Nutrition for pediatric type 1 diabetes
To correct for the lack of insulin in type 1 diabetes, families learn how to match insulin doses to the amount of food (carbohydrates) eaten at meals.
Foods contain a mixture of protein, carbohydrate, and fat. One hundred percent of carbohydrates (carbs) are broken down to glucose.
For good nutrition, meals and snacks should include a variety of foods. Include colorful fruits and vegetables each day. Choose whole grains to add fiber to the diet.
Protein and fat
A minimum amount of protein and fat end up as sugar in the blood, so additional insulin is usually not needed to cover these foods. Protein and a moderate amount of fat are important for good nutrition and a balanced diet. They can help maintain a steady level of blood glucose and play a role preventing hypoglycemia (low blood glucose).
- Include protein foods with two or more meals or snacks every day.
- Include low-fat dairy to meet calcium needs.
- Most dairy foods count as carbohydrates; cheese is a low-carb protein substitute. Look for reduced-fat choices to help control saturated fat.
- Carbohydrate is a broad category including sugars, fiber, and starches (bread, cereal and starchy vegetables like potatoes).
- Carbs are found in many food groups, such as grains, fruit, milk, and sweets.
Reading food labels
Reading food labels will help you control your diabetes, and is essential to learning carb counting. Prepared foods are required to have food labels, and reference books will help you find carb contents for ones that do not, like produce, meats, and restaurant foods.
It is important to compare your serving size to the serving listed on the nutrition facts label for accurate carb counting. If the food contains less than 5 grams of fiber, subtract half of the fiber grams from the total carbohydrate, as only part of the fiber is absorbed. Sugar alcohols are only about half-absorbed, so also subtract half of the grams of sugar alcohol from the total carbs.
Measuring foods is recommended to most accurately determine the carb count of high starch or sugar foods, especially just after diagnosis. Over time you will be able to carb-count with confidence and adjust your insulin based on your serving size.
Age-based carbohydrate counting guide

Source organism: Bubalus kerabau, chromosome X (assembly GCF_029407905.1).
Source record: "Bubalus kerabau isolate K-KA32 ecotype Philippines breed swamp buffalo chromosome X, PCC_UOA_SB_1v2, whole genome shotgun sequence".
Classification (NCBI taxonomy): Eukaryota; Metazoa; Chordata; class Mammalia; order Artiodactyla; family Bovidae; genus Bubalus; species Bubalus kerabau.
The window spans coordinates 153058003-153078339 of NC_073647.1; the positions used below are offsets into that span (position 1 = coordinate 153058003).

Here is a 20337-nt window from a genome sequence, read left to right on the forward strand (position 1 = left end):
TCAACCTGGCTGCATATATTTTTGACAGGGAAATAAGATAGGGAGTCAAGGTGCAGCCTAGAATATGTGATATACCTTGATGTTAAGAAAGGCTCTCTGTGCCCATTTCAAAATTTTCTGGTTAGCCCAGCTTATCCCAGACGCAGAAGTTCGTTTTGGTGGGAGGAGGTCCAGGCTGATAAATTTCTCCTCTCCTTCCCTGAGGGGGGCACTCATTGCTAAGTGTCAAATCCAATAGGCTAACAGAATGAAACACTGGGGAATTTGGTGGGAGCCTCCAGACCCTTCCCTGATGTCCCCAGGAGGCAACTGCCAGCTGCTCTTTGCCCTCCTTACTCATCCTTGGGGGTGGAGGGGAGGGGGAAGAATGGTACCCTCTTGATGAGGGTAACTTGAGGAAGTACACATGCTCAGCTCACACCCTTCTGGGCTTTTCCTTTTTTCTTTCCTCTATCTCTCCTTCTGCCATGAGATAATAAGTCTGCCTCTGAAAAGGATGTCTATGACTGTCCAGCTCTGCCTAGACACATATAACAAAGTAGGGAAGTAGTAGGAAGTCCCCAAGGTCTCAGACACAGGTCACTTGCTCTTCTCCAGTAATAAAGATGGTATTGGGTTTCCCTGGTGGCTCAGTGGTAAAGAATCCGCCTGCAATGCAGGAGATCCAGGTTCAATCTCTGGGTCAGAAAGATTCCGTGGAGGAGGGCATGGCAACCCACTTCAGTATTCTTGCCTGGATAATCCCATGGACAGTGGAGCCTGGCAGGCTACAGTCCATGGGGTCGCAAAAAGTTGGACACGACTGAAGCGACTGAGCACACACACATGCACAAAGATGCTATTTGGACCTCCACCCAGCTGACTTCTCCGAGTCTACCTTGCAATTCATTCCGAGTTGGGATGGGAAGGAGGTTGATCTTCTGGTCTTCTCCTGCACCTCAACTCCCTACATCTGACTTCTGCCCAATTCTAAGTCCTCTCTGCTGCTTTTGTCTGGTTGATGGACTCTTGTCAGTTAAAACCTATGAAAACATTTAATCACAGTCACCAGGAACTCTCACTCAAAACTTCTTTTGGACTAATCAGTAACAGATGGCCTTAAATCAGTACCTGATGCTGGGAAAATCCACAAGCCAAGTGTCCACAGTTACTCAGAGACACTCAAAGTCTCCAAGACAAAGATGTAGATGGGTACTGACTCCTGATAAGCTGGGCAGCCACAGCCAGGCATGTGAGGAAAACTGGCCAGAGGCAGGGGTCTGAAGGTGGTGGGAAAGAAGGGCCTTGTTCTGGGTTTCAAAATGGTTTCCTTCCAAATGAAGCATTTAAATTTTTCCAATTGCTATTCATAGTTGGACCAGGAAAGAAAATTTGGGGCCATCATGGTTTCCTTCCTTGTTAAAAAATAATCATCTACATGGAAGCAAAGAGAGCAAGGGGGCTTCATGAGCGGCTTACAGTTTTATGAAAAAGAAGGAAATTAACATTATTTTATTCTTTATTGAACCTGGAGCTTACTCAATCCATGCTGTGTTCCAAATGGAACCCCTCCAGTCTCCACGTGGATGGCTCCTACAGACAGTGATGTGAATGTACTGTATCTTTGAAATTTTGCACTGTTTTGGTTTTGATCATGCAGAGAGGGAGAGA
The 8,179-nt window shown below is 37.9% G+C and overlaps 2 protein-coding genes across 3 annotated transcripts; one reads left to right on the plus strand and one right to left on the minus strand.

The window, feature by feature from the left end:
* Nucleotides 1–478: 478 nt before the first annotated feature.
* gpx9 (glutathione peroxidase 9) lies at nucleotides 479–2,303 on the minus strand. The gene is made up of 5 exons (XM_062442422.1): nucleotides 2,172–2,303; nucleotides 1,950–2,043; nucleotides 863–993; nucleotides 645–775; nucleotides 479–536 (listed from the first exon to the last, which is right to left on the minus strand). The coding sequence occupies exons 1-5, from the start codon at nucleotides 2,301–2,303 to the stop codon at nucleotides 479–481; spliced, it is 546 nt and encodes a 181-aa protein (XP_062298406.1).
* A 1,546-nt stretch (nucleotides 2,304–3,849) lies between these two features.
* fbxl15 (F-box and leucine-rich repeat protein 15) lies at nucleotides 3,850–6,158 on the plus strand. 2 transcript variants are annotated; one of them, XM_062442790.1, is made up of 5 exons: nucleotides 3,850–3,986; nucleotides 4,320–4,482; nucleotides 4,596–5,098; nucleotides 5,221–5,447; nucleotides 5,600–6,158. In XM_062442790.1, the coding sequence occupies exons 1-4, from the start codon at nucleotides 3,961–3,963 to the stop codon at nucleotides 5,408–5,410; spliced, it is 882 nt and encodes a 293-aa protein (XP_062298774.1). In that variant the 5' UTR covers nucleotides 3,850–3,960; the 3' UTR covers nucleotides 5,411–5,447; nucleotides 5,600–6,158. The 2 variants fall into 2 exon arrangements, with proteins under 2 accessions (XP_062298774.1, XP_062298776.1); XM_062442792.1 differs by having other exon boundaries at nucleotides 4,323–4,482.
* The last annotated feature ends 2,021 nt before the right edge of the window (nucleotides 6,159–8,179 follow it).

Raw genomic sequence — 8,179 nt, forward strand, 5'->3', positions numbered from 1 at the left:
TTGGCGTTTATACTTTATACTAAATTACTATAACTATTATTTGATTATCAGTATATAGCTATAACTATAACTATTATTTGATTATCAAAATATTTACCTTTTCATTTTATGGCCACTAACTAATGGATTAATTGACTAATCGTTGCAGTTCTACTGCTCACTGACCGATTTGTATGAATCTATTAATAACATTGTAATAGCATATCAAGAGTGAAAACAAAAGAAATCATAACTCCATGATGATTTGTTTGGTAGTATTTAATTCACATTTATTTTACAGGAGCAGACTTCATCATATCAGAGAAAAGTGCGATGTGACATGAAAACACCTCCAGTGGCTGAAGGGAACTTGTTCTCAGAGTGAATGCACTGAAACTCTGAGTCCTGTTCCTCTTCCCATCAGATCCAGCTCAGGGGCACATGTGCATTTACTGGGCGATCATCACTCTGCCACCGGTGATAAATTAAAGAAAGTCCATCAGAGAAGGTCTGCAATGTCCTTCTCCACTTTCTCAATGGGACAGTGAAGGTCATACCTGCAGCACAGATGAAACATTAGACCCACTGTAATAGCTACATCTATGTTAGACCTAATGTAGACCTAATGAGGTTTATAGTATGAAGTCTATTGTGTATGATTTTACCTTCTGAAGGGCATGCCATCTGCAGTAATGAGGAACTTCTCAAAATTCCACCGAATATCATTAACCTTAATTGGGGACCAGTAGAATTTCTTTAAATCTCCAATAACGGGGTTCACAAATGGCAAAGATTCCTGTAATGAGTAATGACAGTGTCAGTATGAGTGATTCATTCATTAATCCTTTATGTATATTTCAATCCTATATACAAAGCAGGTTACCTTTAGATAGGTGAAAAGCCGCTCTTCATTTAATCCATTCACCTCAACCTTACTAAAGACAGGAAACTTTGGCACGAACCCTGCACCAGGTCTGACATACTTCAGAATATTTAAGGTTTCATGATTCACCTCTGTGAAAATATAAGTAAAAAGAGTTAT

Use this table of suggested carb levels to help meet your needs for growth and good nutrition.
|Approximate Daily Total
|15 g x 3
|15 g x 3
|15 g x 3
|15 g x 2
(no AM snack)
|15 g x 2
(no AM snack)
These foods contain few carbohydrates or calories and have minimal effect on blood sugar. They include low-calorie vegetables (for example, celery, cucumbers, peppers, etc.) and sugar-free foods (for example, sugar-free popsicles, Jell-O, and drinks).
Low-carb snacks can help control your appetite between meals and insulin doses. Snacks that include high-fiber vegetables and protein, or hot liquids like soup and tea can boost fullness to help control hunger between meals (and insulin doses). We recommend the following low-carb snacks:
- Small serving of nuts with a sugar-free drink
- Reduced-fat string cheese or a hard boiled egg
- Lettuce leaves rolled with meat or cheese
- Marinated cucumber slices
- Vegetable, miso, chicken, or beef broth. Add cooked carrot, celery, or other vegetables
- Scrambled egg with chopped, cooked vegetables
- Small tossed salad with flavored tofu cubes
- Peeled cucumber logs filled with hummus or flavored cream cheese
Concentrated sweets have a large amount of carbs in a small amount of food. They will raise your blood sugar quickly if they are not given with insulin. Use moderation with sweets, and give at a meal with insulin. Examples are cake frosting, candy, cookies, regular soda, and other sweets. Substitute artificially-sweetened foods to help limit carb intake.
Nutrition for pediatric type 2 diabetes
Pediatric type 2 diabetes is associated with obesity and insulin resistance. A cornerstone of treatment is to work on lifestyle changes with diet and exercise to promote weight loss. For the best success rates, the whole family needs to make changes rather than singling out only the child or teen with diabetes. We recommend individual and group nutrition counseling with motivational interviewing and behavioral therapy.